Russia has exported €63bn worth of fossil fuels via ship and pipelines since the invasion of Ukraine, according to new data, with most going to the EU.
The largest importers of Russian coal, oil and gas were Germany, Italy and China, according to an analysis of pipeline and seaborne trade by the Centre for Research on Energy and Clean Air.
Vessels chartered by energy companies including ExxonMobil, Shell and TotalEnergies continued to carry Russian fossil fuels in April, said the group, which has tracked ships leaving Russian ports since late February.
The invasion of Ukraine has triggered a swath of western embargoes and sanctions on goods and individuals. But the Crea research highlights how Moscow has continued to bring in revenue from some of the very nations seeking to isolate it.
Some western companies, including Shell, have committed to withdraw from the country.
The EU has pledged to end its reliance on Russian fossil fuels and to accelerate the transition to clean energy. The bloc has banned coal imports from Russia, with a potential ban on oil looming and gas also coming under the spotlight.
Poland and Bulgaria this week said Russia intended to suspend the flow of gas to both countries as part of a dispute over payments.
Lauri Myllyvirta, lead analyst at Crea, said that although the EU had been “talking about reducing reliance on Russian gas”, the plans being drawn up were long term, since policymakers “don’t think in days and weeks”.
That had allowed companies to continue buying fuel from Russia and fulfilling existing contracts for cargoes from the country in the short term, he said, with sky-high energy prices pushing up their value.
The EU has imported 71 per cent of Russian fossil fuel exports since the start of the invasion, Crea said. About a quarter went to just six EU ports, including Rotterdam and Maasvlakte in the Netherlands and Trieste in Italy.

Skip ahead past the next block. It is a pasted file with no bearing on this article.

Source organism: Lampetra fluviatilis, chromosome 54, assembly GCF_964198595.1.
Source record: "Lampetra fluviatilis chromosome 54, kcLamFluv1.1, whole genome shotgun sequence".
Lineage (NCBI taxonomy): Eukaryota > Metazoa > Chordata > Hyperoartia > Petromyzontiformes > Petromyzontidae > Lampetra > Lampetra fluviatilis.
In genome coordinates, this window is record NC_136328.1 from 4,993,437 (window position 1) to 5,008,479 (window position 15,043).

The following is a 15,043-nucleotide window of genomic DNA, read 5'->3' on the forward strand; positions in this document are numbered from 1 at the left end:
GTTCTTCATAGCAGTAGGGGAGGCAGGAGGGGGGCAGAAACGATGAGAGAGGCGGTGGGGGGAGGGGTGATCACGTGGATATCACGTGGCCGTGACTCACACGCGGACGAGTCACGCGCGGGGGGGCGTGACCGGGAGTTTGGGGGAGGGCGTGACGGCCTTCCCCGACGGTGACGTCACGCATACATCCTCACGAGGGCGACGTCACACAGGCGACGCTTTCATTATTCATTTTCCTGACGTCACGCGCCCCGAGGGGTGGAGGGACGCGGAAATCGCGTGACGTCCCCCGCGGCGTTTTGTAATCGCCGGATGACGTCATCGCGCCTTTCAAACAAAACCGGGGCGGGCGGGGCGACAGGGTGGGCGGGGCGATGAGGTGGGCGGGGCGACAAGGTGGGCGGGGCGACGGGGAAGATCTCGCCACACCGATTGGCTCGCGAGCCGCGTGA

The researchers found that daily deliveries of oil to the EU fell 20 per cent during the first three weeks of April compared with the month from January 23, while those of coal dropped 40 per cent.
But deliveries of liquefied natural gas to the EU increased by 20 per cent and jumped 80 per cent to countries outside the EU, the analysis showed.
The increase in LNG was “unfortunately to be expected”, said Myllyvirta. “Countries have been trying to get [LNG] cargoes from wherever they can.”
Crea also noted a “sharp increase” in the number of ships leaving Russian ports without a definite destination, which it said suggested that Russia was struggling to find buyers for cargoes that had been rejected by European purchasers.
Finding alternative buyers would in some cases be challenging, since the LNG terminals or pipeline connections needed to divert exports elsewhere often “do not exist”, the report said.
Georg Zachmann, a senior fellow at think-tank Bruegel, said it would be “impossible” to build a major new pipeline in the short term: “That is a project for half a decade or so”, and one that would be “very capital intensive”.
Crea also identified fossil fuel deliveries to facilities linked to oil majors, such as the Maasvlakte Oil Terminal that is partially owned by Exxon, Shell and Total. Ships chartered by the three companies had “continued to carry Russian fossil fuels in April”, the report said.
Total announced in March that it would “no longer enter into or renew contracts” for Russian oil and petroleum, and would halt all purchases “as soon as possible” and by the end of 2022 “at the latest”. However, the group still has some active oil and petroleum contracts that end this year.
Likewise, Shell announced after the invasion that it planned to “withdraw from Russian oil and gas”, but said it was “legally obliged” to take delivery of fuel it had bought under contracts signed before the war.
Both companies declined to comment.
Exxon said it supported the “internationally co-ordinated efforts to bring Russia’s unprovoked attack to an end”, and would not invest in new developments in the country.
“Deliveries are fulfilling contractual obligations that were in place prior to the Russian invasion and are not subject to sanctions at this time. We have not made any new contracts for Russian products since the Russian invasion,” the company added.
Zachmann said the impact of voluntary commitments by companies to cut ties with Russia would be limited. Even if some avoided trading fuels from the country, less scrupulous groups and “rogue traders” may step in to handle the cargoes, he said. To avoid that, “you would need public policy to kick in”.